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Three Laws of Softwaristics


In 1942, Isaac Asimov introduced the sci-fi literature world to the Three Laws of Robotics:

  1. A robot may not injure a human being or, through inaction, allow a human being to come to harm.
  2. A robot must obey the orders given to it by human beings, except where such orders would conflict with the First Law.
  3. A robot must protect its own existence as long as such protection does not conflict with the First or Second Law. 

The Three Laws of Softwaristics

Thinking about software application development, debugging, maintenance, deployment and overall application evolution, I propose that the same law structure be applied to software:

  1. Software may only use open standards or, if nonexistent, use interoperable formats.
  2. Software must use a multitier architecture, except where such architecture would conflict with the First Law.
  3. Software must centralize its logic, as long as such centralization does not conflict with the First or Second Law.

Law 1: Open Standards

This law applies to software languages as well as data formats. If the technical specification for the language or the format is public, then it’s open.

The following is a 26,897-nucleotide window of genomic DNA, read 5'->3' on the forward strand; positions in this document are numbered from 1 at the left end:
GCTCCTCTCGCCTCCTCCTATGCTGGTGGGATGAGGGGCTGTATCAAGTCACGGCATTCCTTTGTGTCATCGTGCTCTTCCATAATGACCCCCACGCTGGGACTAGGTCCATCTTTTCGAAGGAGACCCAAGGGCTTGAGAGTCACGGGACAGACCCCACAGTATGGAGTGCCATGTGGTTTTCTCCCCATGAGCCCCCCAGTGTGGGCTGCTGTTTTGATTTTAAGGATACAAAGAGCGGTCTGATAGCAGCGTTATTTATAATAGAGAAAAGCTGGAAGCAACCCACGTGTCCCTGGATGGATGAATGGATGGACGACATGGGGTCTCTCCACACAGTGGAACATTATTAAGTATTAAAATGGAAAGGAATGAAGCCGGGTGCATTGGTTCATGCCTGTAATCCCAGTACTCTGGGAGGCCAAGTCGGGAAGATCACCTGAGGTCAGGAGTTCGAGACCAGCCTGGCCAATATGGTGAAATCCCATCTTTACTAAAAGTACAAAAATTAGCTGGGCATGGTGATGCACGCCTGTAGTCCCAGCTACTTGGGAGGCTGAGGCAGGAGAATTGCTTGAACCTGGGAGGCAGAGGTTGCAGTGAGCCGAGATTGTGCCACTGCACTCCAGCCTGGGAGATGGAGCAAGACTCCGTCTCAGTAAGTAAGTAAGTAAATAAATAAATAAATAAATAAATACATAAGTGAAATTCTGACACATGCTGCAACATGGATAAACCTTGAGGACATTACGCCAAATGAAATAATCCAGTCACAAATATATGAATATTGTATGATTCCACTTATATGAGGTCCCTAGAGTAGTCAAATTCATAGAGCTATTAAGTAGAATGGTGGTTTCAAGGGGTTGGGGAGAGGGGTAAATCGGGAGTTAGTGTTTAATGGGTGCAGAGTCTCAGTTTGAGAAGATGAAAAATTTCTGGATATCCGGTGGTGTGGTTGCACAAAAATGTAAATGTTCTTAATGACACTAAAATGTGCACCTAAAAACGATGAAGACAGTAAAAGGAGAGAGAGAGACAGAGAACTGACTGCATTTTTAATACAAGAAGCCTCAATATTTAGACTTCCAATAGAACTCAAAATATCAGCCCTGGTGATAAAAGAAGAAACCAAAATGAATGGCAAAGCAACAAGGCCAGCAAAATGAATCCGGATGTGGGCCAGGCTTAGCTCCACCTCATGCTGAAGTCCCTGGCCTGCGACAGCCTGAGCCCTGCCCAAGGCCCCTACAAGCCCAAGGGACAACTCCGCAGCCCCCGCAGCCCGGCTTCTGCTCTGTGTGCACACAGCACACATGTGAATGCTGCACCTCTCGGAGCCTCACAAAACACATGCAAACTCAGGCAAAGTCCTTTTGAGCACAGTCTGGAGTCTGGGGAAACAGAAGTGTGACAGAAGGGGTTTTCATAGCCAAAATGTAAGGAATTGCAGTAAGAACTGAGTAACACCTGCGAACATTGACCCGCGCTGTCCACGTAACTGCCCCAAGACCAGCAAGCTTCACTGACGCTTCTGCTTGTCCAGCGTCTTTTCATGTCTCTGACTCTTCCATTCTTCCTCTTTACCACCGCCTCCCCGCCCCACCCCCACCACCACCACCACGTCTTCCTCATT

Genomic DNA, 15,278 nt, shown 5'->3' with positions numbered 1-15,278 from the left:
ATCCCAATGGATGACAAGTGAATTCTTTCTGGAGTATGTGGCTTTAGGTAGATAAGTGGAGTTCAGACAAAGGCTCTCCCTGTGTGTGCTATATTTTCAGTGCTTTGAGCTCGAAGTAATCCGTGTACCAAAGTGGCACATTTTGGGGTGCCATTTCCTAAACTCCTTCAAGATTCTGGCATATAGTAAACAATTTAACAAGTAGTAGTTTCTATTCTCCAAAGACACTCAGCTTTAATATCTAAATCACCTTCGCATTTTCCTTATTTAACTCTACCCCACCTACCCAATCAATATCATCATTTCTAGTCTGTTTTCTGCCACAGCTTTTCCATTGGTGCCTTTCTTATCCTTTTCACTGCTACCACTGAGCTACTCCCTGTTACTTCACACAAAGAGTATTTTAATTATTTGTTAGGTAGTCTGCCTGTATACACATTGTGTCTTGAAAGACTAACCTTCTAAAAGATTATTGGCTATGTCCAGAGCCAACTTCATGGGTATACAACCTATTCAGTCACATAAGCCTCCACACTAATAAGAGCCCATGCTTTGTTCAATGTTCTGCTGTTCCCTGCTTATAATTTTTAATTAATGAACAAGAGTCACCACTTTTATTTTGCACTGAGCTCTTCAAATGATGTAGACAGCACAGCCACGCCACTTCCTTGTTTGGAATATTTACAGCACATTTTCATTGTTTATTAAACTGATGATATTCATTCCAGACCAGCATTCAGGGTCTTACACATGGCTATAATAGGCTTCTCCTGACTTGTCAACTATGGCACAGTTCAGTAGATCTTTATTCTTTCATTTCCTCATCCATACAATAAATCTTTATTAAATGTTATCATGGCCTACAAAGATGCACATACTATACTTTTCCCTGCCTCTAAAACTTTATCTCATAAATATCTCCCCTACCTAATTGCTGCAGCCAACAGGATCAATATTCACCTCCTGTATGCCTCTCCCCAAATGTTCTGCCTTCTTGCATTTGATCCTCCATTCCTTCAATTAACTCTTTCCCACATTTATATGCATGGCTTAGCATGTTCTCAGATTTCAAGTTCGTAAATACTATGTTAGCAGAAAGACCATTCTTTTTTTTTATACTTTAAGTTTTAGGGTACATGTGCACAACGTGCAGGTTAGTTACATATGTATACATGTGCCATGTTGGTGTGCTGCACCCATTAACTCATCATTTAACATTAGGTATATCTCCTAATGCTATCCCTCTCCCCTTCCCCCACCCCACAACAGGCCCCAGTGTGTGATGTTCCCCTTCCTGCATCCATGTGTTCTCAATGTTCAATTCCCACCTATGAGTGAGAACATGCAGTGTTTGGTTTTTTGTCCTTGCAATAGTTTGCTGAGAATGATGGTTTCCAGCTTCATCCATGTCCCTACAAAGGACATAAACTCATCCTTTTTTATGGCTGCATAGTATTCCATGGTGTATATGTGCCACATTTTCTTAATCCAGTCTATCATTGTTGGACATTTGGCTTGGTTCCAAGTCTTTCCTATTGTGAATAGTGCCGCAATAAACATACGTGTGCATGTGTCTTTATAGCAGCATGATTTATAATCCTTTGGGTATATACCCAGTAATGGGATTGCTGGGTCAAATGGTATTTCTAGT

Ruby and PHP are open-standard programming languages, XML and HTML are open-standard formats, and HTTP is an open-standard protocol. And while not truly open, Java* and RPG follow standards as well, rather than introducing cost and risk by reinventing the wheel. This also introduces risk for the sustainability of the software, as whoever uses it after you may not be able to maintain it. However, when standards are followed, you don’t have to think about it anymore, as the standard secures the sustainability of the software as technology evolves. The technological evolution will either change the standard and provide a means of conversion from the old version to a new one or offer new products that will integrate the existing standard.

A good example of this would be Open Office. To make it widely used by the community, the developers created a converter from Microsoft* Word. The new RPG IV standard is similar, with the command CVTRPGSRC to convert RPG III to RPG IV.

In the absence of open standards, you may use interoperable formats—not so much for programing languages, but for data storage and exchange. Programing languages can be platform- or device-specific or cross-platform or -device, and that doesn’t mean you have to choose between integration and deployment capacity. What is determinant is mainly the purpose of your app. If it’s destined for the cloud, you may look for a multitenant back-end system and options to also enable offline syncing from your front-end device. In any case, even if you choose platform- and device-specific languages, you may use a suitable file format for data preservation and sharing. Therefore, deployment won’t be an issue now or later.

Pascal Polverini works at looksoftware and is part of the IBM i ISV Advisory Council.

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